Central African Republic Economic Update, July 2021: Investing in Human Capital to Protect the Future

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The economy of the Central African Republic (CAR) decelerated in 2020 compared to 2019. Despite a relatively contained health impact, the coronavirus disease 2019 (COVID-19) pandemic has had a significant impact on the country’s economy, with the disruption in global value chains, low external demand, and domestic containment measures that significantly affected trade, transport, and tourism. Nevertheless, CAR’s GDP growth of 0.8 percent has outpaced the average of regional peers (−2.9 percent) and countries affected by fragility, conflict and violence (FCV) (−1.7 percent). On the supply side, the positive dynamic of the agriculture sector prevented the economy from entering a recession, and the forestry and telecommunications sectors were more resilient than expected. On the demand side, private consumption contracted in 2020, reflecting a decline in household income owing to the pandemic. As a result, the extreme poverty rate increased from 70.7 percent in 2019 to 71.4 percent, affecting a total of more than 3.4 million people, in 2020. CAR’s current account balance (CAD) deteriorated in 2020. The current account deficit widened from 4.8 percent of GDP in 2019 to 8.7 percent of GDP in 2020, driven by weak external demand and private transfers as well as an increased deficit of the balance on goods. With the COVID-19 pandemic, goods exports declined while non-oil imports were boosted by donor-funded investments. CAR’s current account deficit is not expected to be as severe as that of comparator FCV, CEMAC, and Sub-Saharan African (SSA) countries. The capital account balance improved significantly in 2020 due to the rise in external grants, while the financial account surplus shifted into a deficit. The improvement in the capital account has helped narrow the balance of payments deficit and increasing foreign reserves, which reached a level equivalent to about 3.5 months imports at end-2020.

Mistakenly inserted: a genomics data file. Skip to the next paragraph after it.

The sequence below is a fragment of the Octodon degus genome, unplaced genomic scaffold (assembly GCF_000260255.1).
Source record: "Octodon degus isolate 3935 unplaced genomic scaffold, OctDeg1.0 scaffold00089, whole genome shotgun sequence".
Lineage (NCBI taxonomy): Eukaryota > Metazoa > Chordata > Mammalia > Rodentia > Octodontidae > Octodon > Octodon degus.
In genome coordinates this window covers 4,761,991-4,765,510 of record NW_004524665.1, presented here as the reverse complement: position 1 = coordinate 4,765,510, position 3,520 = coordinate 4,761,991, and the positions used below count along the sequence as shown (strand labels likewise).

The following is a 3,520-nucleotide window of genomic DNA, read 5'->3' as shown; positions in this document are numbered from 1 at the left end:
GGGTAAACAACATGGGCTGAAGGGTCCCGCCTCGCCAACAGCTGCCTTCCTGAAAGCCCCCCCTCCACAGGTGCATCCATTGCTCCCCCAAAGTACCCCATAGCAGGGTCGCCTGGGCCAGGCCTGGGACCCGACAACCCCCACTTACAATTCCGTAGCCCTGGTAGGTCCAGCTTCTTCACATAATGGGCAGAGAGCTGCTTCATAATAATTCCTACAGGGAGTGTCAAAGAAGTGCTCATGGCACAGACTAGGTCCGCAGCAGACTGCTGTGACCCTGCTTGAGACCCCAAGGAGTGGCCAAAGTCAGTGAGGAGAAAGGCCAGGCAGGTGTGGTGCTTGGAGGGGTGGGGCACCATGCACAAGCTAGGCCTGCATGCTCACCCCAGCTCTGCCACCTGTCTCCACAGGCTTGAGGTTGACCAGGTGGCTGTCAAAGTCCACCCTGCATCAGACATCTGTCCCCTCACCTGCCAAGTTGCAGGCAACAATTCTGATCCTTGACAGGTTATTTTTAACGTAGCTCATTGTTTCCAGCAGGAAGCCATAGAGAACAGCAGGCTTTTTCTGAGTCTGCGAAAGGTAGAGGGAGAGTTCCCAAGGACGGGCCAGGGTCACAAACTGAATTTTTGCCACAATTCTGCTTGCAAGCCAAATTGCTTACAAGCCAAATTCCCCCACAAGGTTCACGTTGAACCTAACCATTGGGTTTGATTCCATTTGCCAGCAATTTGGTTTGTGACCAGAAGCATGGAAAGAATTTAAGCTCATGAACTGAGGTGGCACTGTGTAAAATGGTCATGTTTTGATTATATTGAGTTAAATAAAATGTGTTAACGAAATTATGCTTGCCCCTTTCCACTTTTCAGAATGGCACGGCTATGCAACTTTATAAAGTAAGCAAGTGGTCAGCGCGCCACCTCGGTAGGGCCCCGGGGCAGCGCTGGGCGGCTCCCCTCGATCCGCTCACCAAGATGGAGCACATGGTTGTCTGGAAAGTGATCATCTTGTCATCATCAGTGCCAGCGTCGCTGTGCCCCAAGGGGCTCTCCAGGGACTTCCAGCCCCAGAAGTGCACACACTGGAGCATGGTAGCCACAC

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World Bank. 2021. Central African Republic Economic Update, July 2021: Investing in Human Capital to Protect the Future. © World Bank, Washington, DC. License: CC BY 3.0 IGO.
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